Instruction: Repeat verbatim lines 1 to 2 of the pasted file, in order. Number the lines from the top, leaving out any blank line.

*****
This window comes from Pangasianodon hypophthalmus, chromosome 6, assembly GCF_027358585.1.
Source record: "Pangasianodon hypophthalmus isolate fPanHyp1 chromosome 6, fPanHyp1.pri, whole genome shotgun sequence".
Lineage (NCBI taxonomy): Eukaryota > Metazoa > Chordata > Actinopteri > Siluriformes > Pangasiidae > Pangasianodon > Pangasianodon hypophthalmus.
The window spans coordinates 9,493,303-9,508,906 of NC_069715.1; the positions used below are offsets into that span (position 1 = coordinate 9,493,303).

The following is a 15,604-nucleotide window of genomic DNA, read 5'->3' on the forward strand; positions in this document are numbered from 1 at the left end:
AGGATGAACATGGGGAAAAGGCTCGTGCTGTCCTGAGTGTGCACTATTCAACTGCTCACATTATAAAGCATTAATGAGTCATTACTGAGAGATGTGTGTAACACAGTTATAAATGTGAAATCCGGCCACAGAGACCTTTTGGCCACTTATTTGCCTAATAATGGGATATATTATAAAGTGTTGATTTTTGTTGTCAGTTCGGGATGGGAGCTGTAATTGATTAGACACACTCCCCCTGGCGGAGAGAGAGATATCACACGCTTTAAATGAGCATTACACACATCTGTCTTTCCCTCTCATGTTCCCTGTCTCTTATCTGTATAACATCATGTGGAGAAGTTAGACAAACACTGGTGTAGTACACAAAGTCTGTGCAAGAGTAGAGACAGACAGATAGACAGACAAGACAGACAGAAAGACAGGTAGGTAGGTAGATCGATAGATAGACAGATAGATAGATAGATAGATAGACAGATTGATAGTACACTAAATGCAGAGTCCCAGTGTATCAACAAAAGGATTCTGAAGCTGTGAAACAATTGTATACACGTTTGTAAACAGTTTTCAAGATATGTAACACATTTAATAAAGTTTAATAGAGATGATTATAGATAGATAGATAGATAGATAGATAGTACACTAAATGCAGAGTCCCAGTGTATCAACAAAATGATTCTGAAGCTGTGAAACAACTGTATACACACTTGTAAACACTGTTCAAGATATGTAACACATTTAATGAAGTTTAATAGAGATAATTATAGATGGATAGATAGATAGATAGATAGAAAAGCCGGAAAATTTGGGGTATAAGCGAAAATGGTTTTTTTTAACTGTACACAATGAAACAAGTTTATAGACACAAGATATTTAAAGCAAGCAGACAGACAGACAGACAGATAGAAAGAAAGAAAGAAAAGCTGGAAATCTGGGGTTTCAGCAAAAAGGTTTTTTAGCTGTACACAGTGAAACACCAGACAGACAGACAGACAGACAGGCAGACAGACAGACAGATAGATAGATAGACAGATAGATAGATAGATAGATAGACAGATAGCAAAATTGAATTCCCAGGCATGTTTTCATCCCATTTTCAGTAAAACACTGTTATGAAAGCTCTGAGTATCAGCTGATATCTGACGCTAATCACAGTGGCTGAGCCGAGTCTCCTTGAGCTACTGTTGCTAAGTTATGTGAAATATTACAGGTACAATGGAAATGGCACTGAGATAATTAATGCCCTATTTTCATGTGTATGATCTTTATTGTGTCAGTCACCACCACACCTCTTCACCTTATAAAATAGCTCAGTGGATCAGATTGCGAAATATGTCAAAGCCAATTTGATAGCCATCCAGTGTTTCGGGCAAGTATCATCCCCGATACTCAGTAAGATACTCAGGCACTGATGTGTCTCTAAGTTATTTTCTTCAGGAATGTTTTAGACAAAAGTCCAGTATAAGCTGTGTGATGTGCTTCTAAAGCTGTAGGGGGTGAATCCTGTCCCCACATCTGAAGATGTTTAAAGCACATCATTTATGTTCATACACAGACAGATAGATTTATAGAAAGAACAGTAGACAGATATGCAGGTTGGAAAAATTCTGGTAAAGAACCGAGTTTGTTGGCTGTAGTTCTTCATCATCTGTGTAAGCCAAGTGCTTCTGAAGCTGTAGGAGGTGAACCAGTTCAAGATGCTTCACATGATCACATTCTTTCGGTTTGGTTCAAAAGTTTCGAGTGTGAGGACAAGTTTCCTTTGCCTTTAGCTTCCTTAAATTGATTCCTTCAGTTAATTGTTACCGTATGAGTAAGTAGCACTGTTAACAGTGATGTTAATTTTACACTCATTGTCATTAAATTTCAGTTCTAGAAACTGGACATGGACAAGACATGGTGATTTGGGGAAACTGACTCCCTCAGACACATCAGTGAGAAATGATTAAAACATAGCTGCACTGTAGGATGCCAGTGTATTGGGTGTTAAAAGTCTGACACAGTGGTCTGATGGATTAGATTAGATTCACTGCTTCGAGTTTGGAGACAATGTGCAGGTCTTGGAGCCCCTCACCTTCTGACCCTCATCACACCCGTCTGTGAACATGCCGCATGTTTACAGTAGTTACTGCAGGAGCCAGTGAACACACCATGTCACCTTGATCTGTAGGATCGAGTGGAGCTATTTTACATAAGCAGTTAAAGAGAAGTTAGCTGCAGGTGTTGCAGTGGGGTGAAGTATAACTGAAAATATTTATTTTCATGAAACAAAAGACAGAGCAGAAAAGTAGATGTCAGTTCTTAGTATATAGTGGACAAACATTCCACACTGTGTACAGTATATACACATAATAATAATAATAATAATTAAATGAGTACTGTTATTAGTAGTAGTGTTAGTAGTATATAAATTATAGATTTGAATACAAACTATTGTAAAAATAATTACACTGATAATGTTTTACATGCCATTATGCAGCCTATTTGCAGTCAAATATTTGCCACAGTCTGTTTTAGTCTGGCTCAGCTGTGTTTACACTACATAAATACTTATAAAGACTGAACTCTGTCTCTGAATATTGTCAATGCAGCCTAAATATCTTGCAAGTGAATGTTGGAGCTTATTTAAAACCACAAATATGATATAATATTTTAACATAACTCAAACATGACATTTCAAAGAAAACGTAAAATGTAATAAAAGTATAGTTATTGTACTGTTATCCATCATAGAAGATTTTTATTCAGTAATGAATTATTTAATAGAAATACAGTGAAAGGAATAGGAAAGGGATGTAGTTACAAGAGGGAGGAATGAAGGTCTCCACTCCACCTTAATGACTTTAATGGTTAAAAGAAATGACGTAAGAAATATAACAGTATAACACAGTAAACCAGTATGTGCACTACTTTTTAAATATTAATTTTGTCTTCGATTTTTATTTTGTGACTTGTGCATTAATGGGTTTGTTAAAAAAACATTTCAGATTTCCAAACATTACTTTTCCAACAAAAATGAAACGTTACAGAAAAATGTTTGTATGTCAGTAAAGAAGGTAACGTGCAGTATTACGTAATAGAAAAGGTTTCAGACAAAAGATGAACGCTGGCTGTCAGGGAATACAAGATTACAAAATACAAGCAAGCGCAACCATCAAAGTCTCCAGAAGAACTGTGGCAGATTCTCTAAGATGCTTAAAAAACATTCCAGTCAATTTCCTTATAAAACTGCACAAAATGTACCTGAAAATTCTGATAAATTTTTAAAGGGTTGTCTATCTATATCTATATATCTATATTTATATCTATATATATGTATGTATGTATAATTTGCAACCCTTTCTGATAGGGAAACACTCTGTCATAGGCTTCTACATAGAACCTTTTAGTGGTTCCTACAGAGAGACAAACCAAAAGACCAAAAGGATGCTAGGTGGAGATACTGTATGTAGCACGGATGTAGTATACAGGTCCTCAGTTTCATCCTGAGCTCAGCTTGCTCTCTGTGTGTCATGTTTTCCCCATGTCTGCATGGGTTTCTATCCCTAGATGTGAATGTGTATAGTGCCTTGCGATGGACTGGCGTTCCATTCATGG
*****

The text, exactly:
This window comes from Pangasianodon hypophthalmus, chromosome 6, assembly GCF_027358585.1.
Source record: "Pangasianodon hypophthalmus isolate fPanHyp1 chromosome 6, fPanHyp1.pri, whole genome shotgun sequence".